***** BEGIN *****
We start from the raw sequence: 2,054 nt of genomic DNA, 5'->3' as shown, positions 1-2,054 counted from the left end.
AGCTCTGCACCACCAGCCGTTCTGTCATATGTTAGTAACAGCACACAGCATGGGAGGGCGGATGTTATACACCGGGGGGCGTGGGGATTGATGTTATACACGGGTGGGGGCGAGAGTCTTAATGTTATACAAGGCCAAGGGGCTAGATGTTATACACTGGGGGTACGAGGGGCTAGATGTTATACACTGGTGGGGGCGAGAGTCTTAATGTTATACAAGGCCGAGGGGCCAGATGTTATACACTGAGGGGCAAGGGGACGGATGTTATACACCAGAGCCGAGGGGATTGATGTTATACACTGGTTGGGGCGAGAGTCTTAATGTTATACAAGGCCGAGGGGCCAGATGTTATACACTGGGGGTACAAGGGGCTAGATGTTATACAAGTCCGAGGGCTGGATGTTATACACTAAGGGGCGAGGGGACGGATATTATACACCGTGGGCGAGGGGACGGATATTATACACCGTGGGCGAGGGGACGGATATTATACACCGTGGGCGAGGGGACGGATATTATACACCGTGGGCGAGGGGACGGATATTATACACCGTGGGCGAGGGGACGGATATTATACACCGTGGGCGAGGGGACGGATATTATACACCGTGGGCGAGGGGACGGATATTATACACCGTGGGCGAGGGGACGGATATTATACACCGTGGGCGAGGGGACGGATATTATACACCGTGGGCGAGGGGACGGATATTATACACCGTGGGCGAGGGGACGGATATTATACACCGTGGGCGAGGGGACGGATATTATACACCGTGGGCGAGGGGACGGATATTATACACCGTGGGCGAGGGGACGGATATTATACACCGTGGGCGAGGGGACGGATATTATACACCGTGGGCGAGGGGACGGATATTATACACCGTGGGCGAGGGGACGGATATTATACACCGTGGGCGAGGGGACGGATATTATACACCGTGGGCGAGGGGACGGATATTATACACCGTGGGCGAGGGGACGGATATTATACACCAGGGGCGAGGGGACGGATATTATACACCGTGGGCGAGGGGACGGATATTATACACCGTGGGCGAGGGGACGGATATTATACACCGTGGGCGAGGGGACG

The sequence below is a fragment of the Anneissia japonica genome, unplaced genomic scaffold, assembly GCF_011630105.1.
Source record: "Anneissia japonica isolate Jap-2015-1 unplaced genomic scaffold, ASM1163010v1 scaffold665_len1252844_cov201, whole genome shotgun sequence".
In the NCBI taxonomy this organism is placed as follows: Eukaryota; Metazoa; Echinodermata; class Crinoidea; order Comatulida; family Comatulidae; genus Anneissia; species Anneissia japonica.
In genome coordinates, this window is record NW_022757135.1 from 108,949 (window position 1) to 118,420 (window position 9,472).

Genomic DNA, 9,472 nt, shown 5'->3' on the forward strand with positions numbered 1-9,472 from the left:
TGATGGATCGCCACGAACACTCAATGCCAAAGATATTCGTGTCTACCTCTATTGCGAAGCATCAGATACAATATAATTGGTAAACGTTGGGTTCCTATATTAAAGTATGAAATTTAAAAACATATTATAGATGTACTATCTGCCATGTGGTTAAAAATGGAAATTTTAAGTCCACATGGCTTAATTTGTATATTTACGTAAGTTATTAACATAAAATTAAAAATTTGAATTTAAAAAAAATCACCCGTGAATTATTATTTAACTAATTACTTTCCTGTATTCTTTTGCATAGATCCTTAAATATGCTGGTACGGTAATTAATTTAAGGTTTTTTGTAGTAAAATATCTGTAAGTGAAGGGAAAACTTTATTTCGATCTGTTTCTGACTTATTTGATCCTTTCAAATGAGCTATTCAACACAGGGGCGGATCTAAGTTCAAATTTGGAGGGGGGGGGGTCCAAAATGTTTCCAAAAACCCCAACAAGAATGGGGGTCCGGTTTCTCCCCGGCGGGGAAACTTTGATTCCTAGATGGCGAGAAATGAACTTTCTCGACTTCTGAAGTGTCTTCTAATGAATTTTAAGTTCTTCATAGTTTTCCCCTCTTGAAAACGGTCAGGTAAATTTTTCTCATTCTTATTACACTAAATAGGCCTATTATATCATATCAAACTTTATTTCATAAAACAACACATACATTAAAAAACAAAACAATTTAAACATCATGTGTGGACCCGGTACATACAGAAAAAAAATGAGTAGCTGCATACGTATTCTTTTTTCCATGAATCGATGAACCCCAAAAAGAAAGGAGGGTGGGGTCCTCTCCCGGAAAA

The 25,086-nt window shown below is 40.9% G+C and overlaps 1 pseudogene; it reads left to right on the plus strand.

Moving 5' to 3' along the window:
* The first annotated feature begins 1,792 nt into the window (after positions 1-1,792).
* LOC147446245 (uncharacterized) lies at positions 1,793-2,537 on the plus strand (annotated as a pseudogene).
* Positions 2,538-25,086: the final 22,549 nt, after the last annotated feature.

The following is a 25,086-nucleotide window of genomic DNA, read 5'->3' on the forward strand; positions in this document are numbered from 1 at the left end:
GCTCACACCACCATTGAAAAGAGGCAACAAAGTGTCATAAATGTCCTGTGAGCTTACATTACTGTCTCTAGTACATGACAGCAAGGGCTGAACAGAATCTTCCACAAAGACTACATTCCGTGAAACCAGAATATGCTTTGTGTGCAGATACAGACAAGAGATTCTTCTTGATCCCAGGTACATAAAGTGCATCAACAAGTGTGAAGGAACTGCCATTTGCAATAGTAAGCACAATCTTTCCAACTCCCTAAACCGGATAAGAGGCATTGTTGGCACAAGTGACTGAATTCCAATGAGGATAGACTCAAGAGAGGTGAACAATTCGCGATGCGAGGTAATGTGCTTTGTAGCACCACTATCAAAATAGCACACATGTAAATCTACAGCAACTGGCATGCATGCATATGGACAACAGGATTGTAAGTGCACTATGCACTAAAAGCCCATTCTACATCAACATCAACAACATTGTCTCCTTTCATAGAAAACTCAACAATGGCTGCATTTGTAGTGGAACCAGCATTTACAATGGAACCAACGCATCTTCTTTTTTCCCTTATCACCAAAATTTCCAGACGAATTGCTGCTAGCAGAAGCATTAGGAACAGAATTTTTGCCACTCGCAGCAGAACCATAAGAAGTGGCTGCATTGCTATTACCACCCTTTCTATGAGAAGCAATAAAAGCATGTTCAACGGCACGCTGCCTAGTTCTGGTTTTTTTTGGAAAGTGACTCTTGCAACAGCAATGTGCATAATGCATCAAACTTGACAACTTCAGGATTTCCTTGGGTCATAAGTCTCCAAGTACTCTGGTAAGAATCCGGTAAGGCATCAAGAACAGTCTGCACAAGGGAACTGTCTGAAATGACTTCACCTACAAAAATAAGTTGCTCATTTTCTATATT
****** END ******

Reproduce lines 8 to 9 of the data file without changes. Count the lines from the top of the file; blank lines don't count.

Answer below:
TGATGGATCGCCACGAACACTCAATGCCAAAGATATTCGTGTCTACCTCTATTGCGAAGCATCAGATACAATATAATTGGTAAACGTTGGGTTCCTATATTAAAGTATGAAATTTAAAAACATATTATAGATGTACTATCTGCCATGTGGTTAAAAATGGAAATTTTAAGTCCACATGGCTTAATTTGTATATTTACGTAAGTTATTAACATAAAATTAAAAATTTGAATTTAAAAAAAATCACCCGTGAATTATTATTTAACTAATTACTTTCCTGTATTCTTTTGCATAGATCCTTAAATATGCTGGTACGGTAATTAATTTAAGGTTTTTTGTAGTAAAATATCTGTAAGTGAAGGGAAAACTTTATTTCGATCTGTTTCTGACTTATTTGATCCTTTCAAATGAGCTATTCAACACAGGGGCGGATCTAAGTTCAAATTTGGAGGGGGGGGGGTCCAAAATGTTTCCAAAAACCCCAACAAGAATGGGGGTCCGGTTTCTCCCCGGCGGGGAAACTTTGATTCCTAGATGGCGAGAAATGAACTTTCTCGACTTCTGAAGTGTCTTCTAATGAATTTTAAGTTCTTCATAGTTTTCCCCTCTTGAAAACGGTCAGGTAAATTTTTCTCATTCTTATTACACTAAATAGGCCTATTATATCATATCAAACTTTATTTCATAAAACAACACATACATTAAAAAACAAAACAATTTAAACATCATGTGTGGACCCGGTACATACAGAAAAAAAATGAGTAGCTGCATACGTATTCTTTTTTCCATGAATCGATGAACCCCAAAAAGAAAGGAGGGTGGGGTCCTCTCCCGGAAAA

The 25,086-nt window shown below is 40.9% G+C and overlaps 1 pseudogene; it reads left to right on the plus strand.